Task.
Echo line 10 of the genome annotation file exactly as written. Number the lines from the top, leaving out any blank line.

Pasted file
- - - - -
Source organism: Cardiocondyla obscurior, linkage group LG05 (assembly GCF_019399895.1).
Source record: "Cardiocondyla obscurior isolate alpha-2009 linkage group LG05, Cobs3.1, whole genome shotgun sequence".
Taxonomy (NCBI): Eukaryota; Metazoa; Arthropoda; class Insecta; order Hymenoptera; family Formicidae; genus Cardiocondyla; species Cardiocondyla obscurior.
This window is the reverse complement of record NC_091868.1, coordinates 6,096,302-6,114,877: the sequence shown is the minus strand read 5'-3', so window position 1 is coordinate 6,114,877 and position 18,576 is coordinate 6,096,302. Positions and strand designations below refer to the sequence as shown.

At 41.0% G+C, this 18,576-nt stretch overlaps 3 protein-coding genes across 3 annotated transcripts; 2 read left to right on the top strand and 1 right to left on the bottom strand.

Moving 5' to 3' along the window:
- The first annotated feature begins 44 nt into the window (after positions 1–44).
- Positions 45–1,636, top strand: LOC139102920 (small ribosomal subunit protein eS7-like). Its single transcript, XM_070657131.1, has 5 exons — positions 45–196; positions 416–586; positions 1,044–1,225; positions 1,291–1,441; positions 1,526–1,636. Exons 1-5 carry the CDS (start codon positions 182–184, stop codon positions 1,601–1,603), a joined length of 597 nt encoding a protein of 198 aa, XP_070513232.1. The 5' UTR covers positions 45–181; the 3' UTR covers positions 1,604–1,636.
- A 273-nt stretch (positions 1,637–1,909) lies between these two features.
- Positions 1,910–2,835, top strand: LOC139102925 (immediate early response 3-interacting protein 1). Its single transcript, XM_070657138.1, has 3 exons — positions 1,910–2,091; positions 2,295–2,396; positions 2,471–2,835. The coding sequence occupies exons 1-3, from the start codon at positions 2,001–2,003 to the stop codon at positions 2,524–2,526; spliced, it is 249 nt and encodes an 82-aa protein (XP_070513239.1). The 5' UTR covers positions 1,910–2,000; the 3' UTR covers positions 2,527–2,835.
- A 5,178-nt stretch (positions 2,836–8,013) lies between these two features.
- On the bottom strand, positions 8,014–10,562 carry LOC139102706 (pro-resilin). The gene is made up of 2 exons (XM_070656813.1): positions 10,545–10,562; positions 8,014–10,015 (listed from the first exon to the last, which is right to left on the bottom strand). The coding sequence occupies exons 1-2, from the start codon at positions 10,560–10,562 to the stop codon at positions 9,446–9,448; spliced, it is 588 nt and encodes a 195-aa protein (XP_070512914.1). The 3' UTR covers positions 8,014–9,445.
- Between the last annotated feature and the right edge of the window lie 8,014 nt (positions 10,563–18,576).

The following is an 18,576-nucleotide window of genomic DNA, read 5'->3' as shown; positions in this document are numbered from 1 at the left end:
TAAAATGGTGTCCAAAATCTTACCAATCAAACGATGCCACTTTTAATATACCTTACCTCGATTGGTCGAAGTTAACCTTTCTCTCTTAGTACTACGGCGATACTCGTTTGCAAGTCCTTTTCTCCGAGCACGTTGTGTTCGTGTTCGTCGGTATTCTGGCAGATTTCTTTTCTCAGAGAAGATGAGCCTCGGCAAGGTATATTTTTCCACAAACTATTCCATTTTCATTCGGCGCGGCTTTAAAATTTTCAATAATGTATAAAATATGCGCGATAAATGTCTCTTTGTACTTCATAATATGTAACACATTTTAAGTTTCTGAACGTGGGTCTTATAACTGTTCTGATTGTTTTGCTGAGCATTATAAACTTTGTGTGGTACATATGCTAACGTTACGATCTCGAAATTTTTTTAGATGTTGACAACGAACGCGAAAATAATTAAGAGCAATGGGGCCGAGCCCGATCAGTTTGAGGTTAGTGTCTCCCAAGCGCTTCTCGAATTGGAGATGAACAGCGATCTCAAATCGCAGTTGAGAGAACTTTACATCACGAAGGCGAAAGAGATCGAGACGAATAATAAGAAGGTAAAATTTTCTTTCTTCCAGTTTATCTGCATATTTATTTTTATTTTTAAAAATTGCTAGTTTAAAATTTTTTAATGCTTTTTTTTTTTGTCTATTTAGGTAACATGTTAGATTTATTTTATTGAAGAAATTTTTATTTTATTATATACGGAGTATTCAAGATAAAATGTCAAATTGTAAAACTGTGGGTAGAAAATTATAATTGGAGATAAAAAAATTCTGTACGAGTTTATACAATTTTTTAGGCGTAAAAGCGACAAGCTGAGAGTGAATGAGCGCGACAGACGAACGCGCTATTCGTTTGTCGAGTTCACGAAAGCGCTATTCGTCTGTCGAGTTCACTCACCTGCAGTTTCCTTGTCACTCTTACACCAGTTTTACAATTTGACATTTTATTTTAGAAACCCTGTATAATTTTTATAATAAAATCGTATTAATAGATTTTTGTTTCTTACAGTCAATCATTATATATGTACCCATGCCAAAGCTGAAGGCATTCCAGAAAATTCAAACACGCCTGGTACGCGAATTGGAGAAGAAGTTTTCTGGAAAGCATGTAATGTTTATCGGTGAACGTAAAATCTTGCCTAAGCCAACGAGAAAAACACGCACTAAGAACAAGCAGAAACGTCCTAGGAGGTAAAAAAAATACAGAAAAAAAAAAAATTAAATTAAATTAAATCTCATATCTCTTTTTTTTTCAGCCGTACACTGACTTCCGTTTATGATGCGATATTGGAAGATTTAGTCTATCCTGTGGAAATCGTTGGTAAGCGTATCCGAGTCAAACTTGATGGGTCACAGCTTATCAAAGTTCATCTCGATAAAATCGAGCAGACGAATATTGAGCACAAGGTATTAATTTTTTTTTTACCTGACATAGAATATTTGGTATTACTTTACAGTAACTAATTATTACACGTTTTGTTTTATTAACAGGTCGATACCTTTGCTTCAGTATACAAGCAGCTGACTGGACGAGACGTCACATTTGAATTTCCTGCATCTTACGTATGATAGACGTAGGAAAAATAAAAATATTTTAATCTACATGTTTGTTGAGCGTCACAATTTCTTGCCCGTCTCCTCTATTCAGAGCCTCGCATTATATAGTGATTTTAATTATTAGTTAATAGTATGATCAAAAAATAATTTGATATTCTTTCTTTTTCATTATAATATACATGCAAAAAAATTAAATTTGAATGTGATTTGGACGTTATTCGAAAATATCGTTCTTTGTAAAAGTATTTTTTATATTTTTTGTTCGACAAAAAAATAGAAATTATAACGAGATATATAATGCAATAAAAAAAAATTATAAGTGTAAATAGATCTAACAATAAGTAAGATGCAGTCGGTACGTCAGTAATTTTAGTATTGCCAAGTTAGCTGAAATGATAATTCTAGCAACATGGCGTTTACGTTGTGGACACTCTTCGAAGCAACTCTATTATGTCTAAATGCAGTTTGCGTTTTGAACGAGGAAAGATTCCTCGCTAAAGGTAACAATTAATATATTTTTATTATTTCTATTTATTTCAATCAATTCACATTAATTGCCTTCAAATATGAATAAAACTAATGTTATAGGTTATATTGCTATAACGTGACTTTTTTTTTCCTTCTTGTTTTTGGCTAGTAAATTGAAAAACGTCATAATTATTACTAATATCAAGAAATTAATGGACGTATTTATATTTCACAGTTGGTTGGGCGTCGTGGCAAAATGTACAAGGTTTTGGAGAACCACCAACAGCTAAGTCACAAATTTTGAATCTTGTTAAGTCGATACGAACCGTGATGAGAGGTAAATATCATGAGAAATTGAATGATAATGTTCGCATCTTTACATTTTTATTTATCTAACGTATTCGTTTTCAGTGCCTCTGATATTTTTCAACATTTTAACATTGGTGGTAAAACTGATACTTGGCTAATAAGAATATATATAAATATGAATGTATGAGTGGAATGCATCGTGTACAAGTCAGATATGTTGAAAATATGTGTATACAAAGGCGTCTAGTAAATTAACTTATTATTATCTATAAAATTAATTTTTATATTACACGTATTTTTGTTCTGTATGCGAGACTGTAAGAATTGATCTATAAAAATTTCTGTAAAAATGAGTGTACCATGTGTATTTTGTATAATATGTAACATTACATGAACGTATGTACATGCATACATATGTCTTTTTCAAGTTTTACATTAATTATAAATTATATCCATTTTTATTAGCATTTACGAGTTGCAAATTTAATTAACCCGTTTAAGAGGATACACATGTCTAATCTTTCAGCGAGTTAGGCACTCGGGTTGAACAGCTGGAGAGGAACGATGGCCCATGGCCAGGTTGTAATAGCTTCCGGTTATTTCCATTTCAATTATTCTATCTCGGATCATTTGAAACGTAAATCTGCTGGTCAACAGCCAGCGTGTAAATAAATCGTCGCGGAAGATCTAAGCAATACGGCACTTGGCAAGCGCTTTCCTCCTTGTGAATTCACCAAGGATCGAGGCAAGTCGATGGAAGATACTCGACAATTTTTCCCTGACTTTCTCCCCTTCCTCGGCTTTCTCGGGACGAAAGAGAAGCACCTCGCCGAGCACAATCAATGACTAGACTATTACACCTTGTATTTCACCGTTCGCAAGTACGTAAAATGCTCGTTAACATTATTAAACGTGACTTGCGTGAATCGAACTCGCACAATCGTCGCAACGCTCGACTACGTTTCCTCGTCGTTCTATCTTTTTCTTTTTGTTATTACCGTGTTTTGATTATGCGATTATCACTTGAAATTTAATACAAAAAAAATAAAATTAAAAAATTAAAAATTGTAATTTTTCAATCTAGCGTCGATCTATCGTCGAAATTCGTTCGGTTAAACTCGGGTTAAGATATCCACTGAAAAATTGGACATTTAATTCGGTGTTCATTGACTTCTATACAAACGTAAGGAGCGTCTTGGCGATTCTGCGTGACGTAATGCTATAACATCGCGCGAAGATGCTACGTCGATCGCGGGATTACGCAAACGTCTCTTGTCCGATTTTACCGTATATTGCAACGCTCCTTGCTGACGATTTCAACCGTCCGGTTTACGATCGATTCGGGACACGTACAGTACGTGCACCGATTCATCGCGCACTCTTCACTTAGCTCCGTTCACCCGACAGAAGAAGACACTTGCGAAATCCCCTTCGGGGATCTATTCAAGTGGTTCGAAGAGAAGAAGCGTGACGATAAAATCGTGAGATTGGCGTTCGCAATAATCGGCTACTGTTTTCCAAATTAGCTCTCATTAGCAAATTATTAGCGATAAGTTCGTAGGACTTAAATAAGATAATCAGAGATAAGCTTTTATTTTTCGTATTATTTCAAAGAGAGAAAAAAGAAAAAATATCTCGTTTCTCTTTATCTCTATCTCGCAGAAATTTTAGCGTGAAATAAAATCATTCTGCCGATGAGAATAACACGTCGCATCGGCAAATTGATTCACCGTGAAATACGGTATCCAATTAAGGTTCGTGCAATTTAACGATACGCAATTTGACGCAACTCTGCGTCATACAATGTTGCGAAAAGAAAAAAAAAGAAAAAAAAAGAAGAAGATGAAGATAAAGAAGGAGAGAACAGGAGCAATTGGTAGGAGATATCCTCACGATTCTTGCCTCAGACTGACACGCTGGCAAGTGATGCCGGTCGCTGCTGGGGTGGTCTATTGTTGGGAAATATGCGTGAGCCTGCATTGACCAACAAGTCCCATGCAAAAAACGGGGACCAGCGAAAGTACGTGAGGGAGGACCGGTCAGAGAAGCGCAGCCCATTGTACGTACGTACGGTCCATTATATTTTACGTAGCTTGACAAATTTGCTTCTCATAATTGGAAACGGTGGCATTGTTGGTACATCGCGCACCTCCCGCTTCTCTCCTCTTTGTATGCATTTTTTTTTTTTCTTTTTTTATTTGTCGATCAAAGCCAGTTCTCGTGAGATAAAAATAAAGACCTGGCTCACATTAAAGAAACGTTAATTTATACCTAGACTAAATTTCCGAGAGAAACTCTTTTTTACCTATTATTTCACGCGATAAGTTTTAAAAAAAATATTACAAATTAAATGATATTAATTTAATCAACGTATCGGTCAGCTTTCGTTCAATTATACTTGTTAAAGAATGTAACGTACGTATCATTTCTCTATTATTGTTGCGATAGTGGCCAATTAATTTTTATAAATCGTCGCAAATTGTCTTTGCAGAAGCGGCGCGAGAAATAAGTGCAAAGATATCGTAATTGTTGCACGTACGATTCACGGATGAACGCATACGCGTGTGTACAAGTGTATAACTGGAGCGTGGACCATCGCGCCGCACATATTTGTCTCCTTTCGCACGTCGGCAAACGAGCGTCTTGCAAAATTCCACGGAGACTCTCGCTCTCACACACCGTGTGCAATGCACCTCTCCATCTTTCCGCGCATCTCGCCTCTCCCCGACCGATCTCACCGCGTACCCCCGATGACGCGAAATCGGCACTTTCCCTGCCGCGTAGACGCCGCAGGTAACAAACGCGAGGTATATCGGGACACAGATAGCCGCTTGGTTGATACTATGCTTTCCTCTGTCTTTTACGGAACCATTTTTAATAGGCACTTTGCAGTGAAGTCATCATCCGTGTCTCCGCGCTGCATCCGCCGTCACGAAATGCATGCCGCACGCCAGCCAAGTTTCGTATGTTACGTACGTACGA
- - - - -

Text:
- Positions 1,910–2,835, top strand: LOC139102925 (immediate early response 3-interacting protein 1). Its single transcript, XM_070657138.1, has 3 exons — positions 1,910–2,091; positions 2,295–2,396; positions 2,471–2,835. The coding sequence occupies exons 1-3, from the start codon at positions 2,001–2,003 to the stop codon at positions 2,524–2,526; spliced, it is 249 nt and encodes an 82-aa protein (XP_070513239.1). The 5' UTR covers positions 1,910–2,000; the 3' UTR covers positions 2,527–2,835.